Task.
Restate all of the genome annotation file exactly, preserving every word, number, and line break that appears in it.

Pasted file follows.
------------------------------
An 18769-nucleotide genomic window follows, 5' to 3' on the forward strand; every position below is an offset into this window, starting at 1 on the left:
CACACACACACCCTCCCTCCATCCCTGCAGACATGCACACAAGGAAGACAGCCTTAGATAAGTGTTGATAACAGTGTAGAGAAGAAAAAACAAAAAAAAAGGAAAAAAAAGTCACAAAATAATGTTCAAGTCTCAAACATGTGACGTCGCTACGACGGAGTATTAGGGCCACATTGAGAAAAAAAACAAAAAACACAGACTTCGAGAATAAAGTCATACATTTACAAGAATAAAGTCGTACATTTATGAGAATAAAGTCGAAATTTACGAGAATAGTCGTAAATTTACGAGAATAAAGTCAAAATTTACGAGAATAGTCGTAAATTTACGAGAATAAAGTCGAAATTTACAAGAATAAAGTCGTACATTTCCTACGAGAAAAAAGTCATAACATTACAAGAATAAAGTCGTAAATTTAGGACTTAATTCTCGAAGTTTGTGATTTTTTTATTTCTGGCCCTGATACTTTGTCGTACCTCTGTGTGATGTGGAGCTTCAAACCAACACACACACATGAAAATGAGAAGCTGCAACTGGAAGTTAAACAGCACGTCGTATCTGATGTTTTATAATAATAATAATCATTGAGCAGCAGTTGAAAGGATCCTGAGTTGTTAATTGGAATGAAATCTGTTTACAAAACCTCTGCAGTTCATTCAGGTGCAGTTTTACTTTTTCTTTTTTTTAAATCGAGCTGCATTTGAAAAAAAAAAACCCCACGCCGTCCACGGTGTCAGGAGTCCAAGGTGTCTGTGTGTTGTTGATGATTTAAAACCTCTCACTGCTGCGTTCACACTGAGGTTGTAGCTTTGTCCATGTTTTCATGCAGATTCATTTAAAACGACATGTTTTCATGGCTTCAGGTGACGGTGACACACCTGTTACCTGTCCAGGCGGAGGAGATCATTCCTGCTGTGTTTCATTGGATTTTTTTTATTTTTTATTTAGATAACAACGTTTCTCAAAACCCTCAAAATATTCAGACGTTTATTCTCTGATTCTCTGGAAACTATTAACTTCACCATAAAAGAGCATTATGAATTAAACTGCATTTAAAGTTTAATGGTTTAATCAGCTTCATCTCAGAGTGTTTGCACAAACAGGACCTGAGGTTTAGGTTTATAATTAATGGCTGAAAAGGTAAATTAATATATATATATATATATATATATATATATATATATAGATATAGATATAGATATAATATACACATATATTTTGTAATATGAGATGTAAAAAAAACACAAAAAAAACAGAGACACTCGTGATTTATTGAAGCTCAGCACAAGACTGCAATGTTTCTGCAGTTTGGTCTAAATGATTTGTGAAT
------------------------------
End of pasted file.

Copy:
An 18769-nucleotide genomic window follows, 5' to 3' on the forward strand; every position below is an offset into this window, starting at 1 on the left:
CACACACACACCCTCCCTCCATCCCTGCAGACATGCACACAAGGAAGACAGCCTTAGATAAGTGTTGATAACAGTGTAGAGAAGAAAAAACAAAAAAAAAGGAAAAAAAAGTCACAAAATAATGTTCAAGTCTCAAACATGTGACGTCGCTACGACGGAGTATTAGGGCCACATTGAGAAAAAAAACAAAAAACACAGACTTCGAGAATAAAGTCATACATTTACAAGAATAAAGTCGTACATTTATGAGAATAAAGTCGAAATTTACGAGAATAGTCGTAAATTTACGAGAATAAAGTCAAAATTTACGAGAATAGTCGTAAATTTACGAGAATAAAGTCGAAATTTACAAGAATAAAGTCGTACATTTCCTACGAGAAAAAAGTCATAACATTACAAGAATAAAGTCGTAAATTTAGGACTTAATTCTCGAAGTTTGTGATTTTTTTATTTCTGGCCCTGATACTTTGTCGTACCTCTGTGTGATGTGGAGCTTCAAACCAACACACACACATGAAAATGAGAAGCTGCAACTGGAAGTTAAACAGCACGTCGTATCTGATGTTTTATAATAATAATAATCATTGAGCAGCAGTTGAAAGGATCCTGAGTTGTTAATTGGAATGAAATCTGTTTACAAAACCTCTGCAGTTCATTCAGGTGCAGTTTTACTTTTTCTTTTTTTTAAATCGAGCTGCATTTGAAAAAAAAAAACCCCACGCCGTCCACGGTGTCAGGAGTCCAAGGTGTCTGTGTGTTGTTGATGATTTAAAACCTCTCACTGCTGCGTTCACACTGAGGTTGTAGCTTTGTCCATGTTTTCATGCAGATTCATTTAAAACGACATGTTTTCATGGCTTCAGGTGACGGTGACACACCTGTTACCTGTCCAGGCGGAGGAGATCATTCCTGCTGTGTTTCATTGGATTTTTTTTATTTTTTATTTAGATAACAACGTTTCTCAAAACCCTCAAAATATTCAGACGTTTATTCTCTGATTCTCTGGAAACTATTAACTTCACCATAAAAGAGCATTATGAATTAAACTGCATTTAAAGTTTAATGGTTTAATCAGCTTCATCTCAGAGTGTTTGCACAAACAGGACCTGAGGTTTAGGTTTATAATTAATGGCTGAAAAGGTAAATTAATATATATATATATATATATATATATATATATATATAGATATAGATATAGATATAATATACACATATATTTTGTAATATGAGATGTAAAAAAAACACAAAAAAAACAGAGACACTCGTGATTTATTGAAGCTCAGCACAAGACTGCAATGTTTCTGCAGTTTGGTCTAAATGATTTGTGAAT